Holding explosive ordnance risk education -> people are more informed about which areas they should avoid and are more aware on what UXOs can look like, and how to behave in their presence -> people don’t use contaminated areas and don’t touch stuff that could be and unexploded ordnance -> less casualties from UXOs


  • People don’t already know from experience what the risks areas are
  • There is an action plan of what to do if they find an unexploded ordnance

I could not find any data on the actual cost and benefits of conducting EORE. EORE are usually done in conjunction with surveying and clearance work or in areas that will be cleared in the future. It is mostly a community led process and should not be too expensive.


Demining areas contaminated with UXOs

For the following section we are making a couple of assumptions which allow us to compare the different demining methods relative to each other, which does not mean that this is an absolute assessment. We are assuming that one hectare of land cleared has around 10 UXOs on average. This is taken from the HALO Trust report (p. 7) which says that during the financial year of 2021/22 they have released 9980 hectares of land and have destroyed 56,728 landmines, 44,654 Unexploded ordnances, and 8,247 cluster munitions. This is a crude calculation but given the data the best we´ve got. HALO has also destroyed other explosives but they weren’t part of the land clearing effort (e.g. stockpiled weapons) which means that they detonated 56,728 + 44,654 + 8,247 = 109,629 explosive devices on 9980 hectares of land which means that on average there were 109,629 /  9980 = 10.98 UXOs per hectare. We assume each UXO translates into 0.99 DALYs as calculated earlier.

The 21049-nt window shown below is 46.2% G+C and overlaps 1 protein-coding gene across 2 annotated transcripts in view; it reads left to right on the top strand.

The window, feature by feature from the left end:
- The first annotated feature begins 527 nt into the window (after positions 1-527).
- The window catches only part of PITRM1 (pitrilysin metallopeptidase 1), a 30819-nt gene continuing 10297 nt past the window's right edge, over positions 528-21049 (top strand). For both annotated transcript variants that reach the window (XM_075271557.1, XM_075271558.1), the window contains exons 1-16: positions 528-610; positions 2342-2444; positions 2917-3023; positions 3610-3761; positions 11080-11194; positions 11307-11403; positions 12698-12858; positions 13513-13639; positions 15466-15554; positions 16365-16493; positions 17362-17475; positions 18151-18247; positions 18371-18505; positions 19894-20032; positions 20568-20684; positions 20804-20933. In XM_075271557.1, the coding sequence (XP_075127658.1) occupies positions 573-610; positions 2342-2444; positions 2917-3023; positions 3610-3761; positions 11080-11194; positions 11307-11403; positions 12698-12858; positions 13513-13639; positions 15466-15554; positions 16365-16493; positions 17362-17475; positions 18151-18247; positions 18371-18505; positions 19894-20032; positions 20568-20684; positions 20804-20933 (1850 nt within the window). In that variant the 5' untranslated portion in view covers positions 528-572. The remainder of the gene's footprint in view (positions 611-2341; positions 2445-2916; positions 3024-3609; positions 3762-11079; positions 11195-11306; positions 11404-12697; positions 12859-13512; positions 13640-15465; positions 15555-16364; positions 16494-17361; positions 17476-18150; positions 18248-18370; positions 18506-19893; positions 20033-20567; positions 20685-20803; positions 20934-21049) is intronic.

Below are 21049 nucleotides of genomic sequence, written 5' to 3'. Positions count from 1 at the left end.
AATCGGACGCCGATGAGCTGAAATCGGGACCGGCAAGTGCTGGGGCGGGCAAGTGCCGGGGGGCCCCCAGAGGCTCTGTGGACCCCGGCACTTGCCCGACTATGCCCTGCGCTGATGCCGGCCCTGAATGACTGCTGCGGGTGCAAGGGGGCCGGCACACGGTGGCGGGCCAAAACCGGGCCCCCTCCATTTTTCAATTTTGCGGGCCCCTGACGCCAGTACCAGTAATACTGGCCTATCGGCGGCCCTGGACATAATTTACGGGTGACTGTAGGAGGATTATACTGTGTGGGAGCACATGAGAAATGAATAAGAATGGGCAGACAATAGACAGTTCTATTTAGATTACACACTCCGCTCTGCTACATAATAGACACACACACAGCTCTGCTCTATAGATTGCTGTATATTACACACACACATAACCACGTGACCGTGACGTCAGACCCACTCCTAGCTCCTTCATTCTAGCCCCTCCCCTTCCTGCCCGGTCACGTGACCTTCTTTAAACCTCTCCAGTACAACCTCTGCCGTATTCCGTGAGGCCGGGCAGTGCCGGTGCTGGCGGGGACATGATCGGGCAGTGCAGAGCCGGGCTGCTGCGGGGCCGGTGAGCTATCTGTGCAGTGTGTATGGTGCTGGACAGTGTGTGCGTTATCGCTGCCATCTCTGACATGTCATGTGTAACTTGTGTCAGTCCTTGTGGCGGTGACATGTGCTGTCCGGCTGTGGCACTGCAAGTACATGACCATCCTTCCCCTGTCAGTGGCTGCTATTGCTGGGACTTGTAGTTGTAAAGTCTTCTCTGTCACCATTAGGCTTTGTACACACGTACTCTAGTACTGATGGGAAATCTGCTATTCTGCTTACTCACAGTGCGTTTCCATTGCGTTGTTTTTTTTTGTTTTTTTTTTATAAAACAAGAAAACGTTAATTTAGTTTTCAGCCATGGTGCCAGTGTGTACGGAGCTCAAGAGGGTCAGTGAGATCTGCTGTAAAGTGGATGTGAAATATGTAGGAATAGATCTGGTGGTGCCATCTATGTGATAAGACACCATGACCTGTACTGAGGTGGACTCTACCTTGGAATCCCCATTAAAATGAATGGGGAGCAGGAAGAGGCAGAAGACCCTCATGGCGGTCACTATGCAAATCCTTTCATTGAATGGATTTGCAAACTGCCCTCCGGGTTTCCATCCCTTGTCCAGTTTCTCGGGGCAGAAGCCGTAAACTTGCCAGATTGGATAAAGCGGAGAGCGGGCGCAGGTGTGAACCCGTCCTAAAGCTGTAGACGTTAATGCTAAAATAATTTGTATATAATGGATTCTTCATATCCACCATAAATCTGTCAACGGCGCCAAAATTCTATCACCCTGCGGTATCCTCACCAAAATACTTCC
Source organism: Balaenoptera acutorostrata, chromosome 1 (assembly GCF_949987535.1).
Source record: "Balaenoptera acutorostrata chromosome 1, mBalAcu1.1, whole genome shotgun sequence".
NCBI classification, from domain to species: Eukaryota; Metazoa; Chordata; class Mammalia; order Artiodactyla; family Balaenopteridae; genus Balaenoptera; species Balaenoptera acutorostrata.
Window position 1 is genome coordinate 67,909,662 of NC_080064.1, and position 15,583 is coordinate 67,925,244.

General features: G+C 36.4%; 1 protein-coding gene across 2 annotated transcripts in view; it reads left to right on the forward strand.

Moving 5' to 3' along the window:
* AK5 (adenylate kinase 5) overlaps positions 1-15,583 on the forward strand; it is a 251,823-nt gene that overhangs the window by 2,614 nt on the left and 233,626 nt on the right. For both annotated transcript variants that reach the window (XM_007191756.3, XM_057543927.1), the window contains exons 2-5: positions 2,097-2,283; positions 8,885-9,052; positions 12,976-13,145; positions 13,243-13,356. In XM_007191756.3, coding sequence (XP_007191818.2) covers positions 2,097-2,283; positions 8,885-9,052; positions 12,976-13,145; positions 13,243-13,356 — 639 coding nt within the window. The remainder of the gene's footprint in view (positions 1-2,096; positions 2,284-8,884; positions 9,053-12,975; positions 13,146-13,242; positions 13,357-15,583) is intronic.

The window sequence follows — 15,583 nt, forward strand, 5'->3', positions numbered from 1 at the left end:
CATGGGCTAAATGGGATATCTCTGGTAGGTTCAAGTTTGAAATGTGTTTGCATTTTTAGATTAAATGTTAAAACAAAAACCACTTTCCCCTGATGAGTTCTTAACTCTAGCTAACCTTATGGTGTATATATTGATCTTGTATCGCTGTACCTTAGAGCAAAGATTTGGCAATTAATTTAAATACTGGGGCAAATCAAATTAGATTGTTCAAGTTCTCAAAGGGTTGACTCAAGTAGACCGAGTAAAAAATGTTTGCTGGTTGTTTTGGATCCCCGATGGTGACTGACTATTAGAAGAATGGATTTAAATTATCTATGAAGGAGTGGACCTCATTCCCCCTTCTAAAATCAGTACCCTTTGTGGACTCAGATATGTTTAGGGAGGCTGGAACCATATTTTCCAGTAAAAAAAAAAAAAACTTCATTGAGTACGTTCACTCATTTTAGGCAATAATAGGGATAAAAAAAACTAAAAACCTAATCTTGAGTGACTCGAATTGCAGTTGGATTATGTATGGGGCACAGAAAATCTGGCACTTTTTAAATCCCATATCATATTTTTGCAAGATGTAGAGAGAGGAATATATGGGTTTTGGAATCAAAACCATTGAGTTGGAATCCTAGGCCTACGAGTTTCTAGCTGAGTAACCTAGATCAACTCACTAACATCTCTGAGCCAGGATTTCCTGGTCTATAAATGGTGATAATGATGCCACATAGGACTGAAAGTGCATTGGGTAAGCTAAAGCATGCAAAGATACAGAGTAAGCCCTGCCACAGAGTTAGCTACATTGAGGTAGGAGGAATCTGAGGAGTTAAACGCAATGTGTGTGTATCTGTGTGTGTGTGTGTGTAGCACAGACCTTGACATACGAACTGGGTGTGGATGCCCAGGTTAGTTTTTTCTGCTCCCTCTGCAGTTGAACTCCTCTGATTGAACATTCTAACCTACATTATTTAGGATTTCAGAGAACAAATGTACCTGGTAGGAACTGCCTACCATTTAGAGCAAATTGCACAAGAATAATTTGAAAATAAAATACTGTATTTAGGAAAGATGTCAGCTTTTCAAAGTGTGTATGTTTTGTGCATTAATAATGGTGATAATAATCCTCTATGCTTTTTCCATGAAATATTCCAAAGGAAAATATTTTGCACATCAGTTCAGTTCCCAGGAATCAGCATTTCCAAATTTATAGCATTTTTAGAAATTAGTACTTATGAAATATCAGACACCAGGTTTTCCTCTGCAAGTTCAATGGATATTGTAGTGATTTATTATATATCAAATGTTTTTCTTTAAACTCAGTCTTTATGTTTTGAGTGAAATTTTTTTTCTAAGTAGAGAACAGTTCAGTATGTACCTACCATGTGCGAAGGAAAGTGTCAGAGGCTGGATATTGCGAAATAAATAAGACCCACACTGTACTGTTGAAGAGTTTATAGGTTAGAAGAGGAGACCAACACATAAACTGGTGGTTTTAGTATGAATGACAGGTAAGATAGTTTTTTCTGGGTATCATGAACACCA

Using detectors to demine areas contaminated with UXOs

Deminers with metal detectors identify explosive devices -> those are collected and destroyed in a  controlled explosion -> this piece of ordnance cannot injure or kill any more -> less people being injured and killed + cleared land can be used productively.